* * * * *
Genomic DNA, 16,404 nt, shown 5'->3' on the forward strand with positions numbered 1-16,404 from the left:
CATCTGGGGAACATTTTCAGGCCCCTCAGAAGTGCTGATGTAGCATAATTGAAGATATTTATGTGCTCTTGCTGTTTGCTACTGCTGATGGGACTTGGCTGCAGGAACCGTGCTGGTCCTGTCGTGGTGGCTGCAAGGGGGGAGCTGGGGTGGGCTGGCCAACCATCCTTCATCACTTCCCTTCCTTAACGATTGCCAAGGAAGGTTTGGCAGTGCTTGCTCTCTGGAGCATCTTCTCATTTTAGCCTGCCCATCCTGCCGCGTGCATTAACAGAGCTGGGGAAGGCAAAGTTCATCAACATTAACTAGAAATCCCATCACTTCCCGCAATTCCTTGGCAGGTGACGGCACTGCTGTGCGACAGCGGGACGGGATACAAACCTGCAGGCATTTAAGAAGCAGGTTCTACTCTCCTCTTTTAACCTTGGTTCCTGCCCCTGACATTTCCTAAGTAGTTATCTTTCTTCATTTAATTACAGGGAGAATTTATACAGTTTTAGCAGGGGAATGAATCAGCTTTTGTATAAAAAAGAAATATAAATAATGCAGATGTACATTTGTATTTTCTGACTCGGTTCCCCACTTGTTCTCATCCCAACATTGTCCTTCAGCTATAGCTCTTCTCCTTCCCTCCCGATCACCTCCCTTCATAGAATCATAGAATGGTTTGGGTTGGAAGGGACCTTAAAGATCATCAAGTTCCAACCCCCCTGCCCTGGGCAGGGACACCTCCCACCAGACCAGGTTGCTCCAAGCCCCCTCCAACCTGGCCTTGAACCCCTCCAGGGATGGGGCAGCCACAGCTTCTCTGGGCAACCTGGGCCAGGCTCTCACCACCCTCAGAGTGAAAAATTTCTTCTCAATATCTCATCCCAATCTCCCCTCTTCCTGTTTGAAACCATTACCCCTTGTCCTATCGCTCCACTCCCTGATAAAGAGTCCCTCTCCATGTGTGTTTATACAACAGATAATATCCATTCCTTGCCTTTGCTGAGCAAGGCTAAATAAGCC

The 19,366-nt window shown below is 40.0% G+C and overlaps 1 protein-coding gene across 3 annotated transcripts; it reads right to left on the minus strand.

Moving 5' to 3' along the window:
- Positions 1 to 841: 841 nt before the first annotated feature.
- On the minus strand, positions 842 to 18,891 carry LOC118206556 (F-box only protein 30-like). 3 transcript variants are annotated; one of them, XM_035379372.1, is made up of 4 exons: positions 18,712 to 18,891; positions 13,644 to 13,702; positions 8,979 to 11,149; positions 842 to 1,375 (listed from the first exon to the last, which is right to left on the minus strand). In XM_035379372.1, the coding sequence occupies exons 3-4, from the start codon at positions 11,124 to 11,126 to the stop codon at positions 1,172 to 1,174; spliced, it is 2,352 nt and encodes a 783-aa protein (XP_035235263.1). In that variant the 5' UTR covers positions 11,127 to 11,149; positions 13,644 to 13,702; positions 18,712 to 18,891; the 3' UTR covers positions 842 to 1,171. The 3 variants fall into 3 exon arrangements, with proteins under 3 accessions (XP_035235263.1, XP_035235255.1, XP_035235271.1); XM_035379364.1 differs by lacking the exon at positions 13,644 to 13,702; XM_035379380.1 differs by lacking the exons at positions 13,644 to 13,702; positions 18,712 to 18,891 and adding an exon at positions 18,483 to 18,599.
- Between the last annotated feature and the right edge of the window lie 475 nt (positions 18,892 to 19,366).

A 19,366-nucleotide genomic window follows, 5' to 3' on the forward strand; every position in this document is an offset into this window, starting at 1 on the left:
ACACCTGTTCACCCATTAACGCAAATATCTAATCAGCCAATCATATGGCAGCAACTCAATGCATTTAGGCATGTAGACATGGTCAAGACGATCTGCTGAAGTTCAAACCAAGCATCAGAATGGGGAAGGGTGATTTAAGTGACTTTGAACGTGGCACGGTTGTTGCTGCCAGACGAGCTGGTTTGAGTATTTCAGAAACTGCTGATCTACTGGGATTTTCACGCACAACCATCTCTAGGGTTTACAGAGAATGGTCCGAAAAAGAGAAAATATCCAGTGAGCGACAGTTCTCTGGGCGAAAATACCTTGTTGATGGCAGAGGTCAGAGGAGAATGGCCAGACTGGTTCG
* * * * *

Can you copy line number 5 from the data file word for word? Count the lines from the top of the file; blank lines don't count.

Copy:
- Positions 1 to 841: 841 nt before the first annotated feature.